can("apply", "Proposal")
      can("view", "Profile")
      can("view", "Teams")
    }
  })
  //etc.
}
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So this is just for my personal preference, both are perfectly fine I just find the first option easier to read. All you have to make sure to do (if you are going with option 1) is to return rules at the end of this function.

Now, let's take the researcher role for an example to explain what's going on. We are saying that if the user is a researcher we want them to be able to:

  • View a Proposal
  • View a Draft
  • Apply for a Proposal
  • View a Profile
  • View Teams

The can function will add these abilities to the rules for this user, once we have the rules defined for the user we then return them at the end of the function.

Once that's done we now have to make sure to export the ability we previously defined (and updated the rules accordingly).

//abilty.js
function defineRulesFor(auth) {
  ...
  if (auth.role === "reviewer") {
    can("review", "Proposal")
  }
  return rules
}
export default ability;

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Now, we have covered how I specified the role based rules for each role. Let's get to implementing them in the UI!

Checking rules in the UI

I will give two examples here where I have done this, one is which menu items appear in the sidebar for users to click, which takes them to a particular route, and the other is in rendering the routes only if you have the correct role.

Sidebar

We now use the Can component we previously defined (see the Can.js file above) to conditionally render components. Here is the SidebarRoutes component which renders ListItemLink's where you pass the route and text displayed on the menu item:

//SidebarRoutes.jsx
//Other imports here
import Can from '../../config/Can';

...

const SidebarRoutes = ({ classes }) => (
  <List className={classes.root}>
    <ListItemLink text="Home" />
    <Can I="view" a="Profile">
      {() => <ListItemLink route="profile" text="Profile" />}
    </Can>
    <NestedProposals />
  </List>
);
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We import the Can component and check if I can view a Profile. If this is true then it will render the ListItemLink, otherwise it simply won't render it.

I do the same thing for the various rules in the NestedProposals component, which a snippet of can be seen below:

//NestedProposals.jsx
...
<Can I="add" a="Proposal">
    {() => (
        <ListItemLink
        route="admin/proposals/add"
        text="Add Proposals"
        className={classes.nested}
        />
    )}
</Can>
<Can I="review" a="Proposal">
    {() => (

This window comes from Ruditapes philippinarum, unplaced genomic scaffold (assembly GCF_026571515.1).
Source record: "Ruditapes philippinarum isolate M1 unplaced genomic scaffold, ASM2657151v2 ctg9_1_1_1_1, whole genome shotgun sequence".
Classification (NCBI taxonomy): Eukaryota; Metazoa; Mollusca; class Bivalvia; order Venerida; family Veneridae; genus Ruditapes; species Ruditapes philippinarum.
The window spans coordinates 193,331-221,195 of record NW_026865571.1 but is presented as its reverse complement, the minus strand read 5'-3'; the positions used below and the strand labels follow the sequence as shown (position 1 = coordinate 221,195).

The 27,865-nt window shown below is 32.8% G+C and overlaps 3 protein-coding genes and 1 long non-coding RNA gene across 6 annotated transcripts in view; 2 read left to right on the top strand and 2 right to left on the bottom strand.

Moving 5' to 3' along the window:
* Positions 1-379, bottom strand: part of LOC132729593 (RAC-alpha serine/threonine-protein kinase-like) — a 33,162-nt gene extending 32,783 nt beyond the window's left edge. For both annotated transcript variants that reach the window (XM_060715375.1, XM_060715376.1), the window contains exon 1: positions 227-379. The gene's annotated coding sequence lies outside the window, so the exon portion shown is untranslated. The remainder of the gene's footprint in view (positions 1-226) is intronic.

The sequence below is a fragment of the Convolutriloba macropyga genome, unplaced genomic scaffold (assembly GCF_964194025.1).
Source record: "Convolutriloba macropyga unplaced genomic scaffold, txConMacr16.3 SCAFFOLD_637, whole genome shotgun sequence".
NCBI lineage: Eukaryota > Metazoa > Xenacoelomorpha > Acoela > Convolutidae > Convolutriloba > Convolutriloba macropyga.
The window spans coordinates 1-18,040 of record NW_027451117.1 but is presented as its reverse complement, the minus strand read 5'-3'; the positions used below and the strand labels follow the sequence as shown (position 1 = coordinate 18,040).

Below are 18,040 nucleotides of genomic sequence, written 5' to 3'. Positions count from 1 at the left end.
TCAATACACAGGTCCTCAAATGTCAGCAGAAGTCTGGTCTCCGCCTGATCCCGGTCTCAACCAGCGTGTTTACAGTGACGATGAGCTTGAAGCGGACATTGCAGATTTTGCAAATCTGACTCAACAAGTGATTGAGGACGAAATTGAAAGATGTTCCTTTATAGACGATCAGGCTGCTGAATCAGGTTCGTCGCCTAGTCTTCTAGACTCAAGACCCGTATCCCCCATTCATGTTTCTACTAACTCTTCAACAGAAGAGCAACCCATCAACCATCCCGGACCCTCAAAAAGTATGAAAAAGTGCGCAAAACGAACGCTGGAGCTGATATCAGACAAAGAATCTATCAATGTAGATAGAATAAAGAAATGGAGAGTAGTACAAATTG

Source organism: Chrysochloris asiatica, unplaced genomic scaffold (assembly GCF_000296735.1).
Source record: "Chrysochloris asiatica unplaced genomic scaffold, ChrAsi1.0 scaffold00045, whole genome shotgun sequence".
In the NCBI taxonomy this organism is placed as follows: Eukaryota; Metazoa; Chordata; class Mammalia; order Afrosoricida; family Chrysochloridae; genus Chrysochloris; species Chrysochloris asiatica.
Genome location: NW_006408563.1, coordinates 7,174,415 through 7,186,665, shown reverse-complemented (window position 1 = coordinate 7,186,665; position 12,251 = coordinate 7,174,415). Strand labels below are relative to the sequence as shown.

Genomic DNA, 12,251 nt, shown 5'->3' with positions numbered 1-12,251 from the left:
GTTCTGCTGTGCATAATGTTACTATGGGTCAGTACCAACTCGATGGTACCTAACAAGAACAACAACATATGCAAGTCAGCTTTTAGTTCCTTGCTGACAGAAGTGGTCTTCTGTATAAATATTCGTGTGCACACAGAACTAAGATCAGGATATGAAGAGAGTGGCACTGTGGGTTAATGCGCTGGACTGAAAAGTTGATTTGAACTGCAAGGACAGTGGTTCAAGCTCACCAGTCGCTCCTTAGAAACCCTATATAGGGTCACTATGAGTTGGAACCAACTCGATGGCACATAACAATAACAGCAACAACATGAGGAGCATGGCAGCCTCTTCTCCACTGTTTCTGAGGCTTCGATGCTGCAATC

<ListItemLink
        route="proposals/respond"
        text="Respond To Applications"
        className={classes.nested}
        />
    )}
</Can>
...
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Essentially the same thing. I check if user roles permit them to do certain things, and if they are allowed I will render the link.

Routes

So again I will give a snippet of my routes.jsx file. Here it is:

//routes.jsx
...
const Routes = () => (
  <Switch>
    <Route exact path="/" component={GridCards} />

    <Route
      path="/profile"
      render={props => (
        <Can I="view" a="Profile">
          {() => <Profile {...props} />}
        </Can>
      )}
    />
</Switch>
...

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So we make use of React Router's render prop to let us check the rules of the current user and do the appropriate rendering. As you can see it's pretty much the same across the board for implementation once you have the rules properly defined.

End

Thank you for reading! I would appreciate any input (positive/negative) on my writing to improve it going forward. Any thoughts/queries please feel free to shoot me a DM on Twitter.

Entire ability.js file

/* eslint-disable no-underscore-dangle */
import { Ability, AbilityBuilder } from "@casl/ability"
import store from "../store/index"

// Defines how to detect object's type
function subjectName(item) {
  if (!item || typeof item === "string") {
    return item
  }
  return item.__type
}

const ability = new Ability([], { subjectName })

let currentAuth
store.subscribe(() => {
  const prevAuth = currentAuth
  currentAuth = store.getState().currentUserReducer
  if (prevAuth !== currentAuth) {
    ability.update(defineRulesFor(currentAuth))
  }
})

function defineRulesFor(auth) {
  const { can, rules } = AbilityBuilder.extract()
  if (auth.role === "researcher") {
    can("view", "Proposal")
    can("view", "Draft")
    can("apply", "Proposal")
    can("view", "Profile")
    can("view", "Teams")
  }
  if (auth.role === "admin") {
    can("add", "Proposal")
    can("view", "Proposal")
    can("accept", "Application")
    can("reject", "Application")
    can("view", "PendingReviews")
  }
  if (auth.role === "reviewer") {
    can("review", "Proposal")
  }
  return rules
}

export default ability
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Discussion (5)

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dance2die profile image
Sung M. Kim

Thanks Daragh.

That's a nice handy intro to CASL & the declarative nature of the React library fits really well

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dwalsh01 profile image
Daragh Walsh Author

Appreciate you taking the time to read it! Thank you!

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jacobdiazcruz profile image
Carl Jacob Cruz

Thank you for this Daragh.

You really broke each concepts into pieces. I was wondering if do you have any full source code for this?

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dwalsh01 profile image
Daragh Walsh Author • Edited

Hi Carl,

Thank you for that.

Here is where I used it, in a college project some time ago. Code isn’t the best but I hope it helps:

github.com/dwalsh01/research-web-a...

EDIT:

Specific examples of its use:

github.com/dwalsh01/research-web-a...

My CASL Setup:

github.com/dwalsh01/research-web-a...

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vishnuborn1996 profile image